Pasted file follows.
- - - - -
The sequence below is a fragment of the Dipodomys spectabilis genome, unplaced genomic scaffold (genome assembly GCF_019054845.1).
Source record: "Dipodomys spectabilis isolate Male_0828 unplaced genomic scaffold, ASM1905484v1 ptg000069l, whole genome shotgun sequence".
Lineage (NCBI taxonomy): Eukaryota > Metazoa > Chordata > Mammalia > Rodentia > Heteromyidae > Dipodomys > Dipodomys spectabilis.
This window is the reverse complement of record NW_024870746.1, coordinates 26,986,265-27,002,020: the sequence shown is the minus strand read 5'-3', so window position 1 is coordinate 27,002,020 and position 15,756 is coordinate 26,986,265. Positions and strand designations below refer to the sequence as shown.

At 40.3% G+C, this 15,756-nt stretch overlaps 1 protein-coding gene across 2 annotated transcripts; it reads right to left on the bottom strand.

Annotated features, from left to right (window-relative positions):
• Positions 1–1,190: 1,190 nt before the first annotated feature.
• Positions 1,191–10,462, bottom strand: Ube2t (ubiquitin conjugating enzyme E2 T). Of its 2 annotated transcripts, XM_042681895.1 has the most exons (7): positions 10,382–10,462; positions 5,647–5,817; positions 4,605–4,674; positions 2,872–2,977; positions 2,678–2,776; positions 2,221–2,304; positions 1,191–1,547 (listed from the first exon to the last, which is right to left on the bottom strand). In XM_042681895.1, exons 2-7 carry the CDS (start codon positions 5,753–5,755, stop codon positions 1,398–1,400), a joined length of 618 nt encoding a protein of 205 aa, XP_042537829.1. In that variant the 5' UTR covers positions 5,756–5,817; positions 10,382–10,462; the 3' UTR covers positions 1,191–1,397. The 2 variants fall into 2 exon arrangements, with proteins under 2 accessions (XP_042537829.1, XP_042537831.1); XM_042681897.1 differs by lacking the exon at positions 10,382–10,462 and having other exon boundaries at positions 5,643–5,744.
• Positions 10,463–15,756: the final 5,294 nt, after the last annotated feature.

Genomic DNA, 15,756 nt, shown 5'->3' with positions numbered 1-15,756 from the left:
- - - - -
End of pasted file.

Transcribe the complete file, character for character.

The sequence below is a fragment of the Dipodomys spectabilis genome, unplaced genomic scaffold (genome assembly GCF_019054845.1).
Source record: "Dipodomys spectabilis isolate Male_0828 unplaced genomic scaffold, ASM1905484v1 ptg000069l, whole genome shotgun sequence".
Lineage (NCBI taxonomy): Eukaryota > Metazoa > Chordata > Mammalia > Rodentia > Heteromyidae > Dipodomys > Dipodomys spectabilis.
This window is the reverse complement of record NW_024870746.1, coordinates 26,986,265-27,002,020: the sequence shown is the minus strand read 5'-3', so window position 1 is coordinate 27,002,020 and position 15,756 is coordinate 26,986,265. Positions and strand designations below refer to the sequence as shown.

At 40.3% G+C, this 15,756-nt stretch overlaps 1 protein-coding gene across 2 annotated transcripts; it reads right to left on the bottom strand.

Annotated features, from left to right (window-relative positions):
• Positions 1–1,190: 1,190 nt before the first annotated feature.
• Positions 1,191–10,462, bottom strand: Ube2t (ubiquitin conjugating enzyme E2 T). Of its 2 annotated transcripts, XM_042681895.1 has the most exons (7): positions 10,382–10,462; positions 5,647–5,817; positions 4,605–4,674; positions 2,872–2,977; positions 2,678–2,776; positions 2,221–2,304; positions 1,191–1,547 (listed from the first exon to the last, which is right to left on the bottom strand). In XM_042681895.1, exons 2-7 carry the CDS (start codon positions 5,753–5,755, stop codon positions 1,398–1,400), a joined length of 618 nt encoding a protein of 205 aa, XP_042537829.1. In that variant the 5' UTR covers positions 5,756–5,817; positions 10,382–10,462; the 3' UTR covers positions 1,191–1,397. The 2 variants fall into 2 exon arrangements, with proteins under 2 accessions (XP_042537829.1, XP_042537831.1); XM_042681897.1 differs by lacking the exon at positions 10,382–10,462 and having other exon boundaries at positions 5,643–5,744.
• Positions 10,463–15,756: the final 5,294 nt, after the last annotated feature.

Genomic DNA, 15,756 nt, shown 5'->3' with positions numbered 1-15,756 from the left: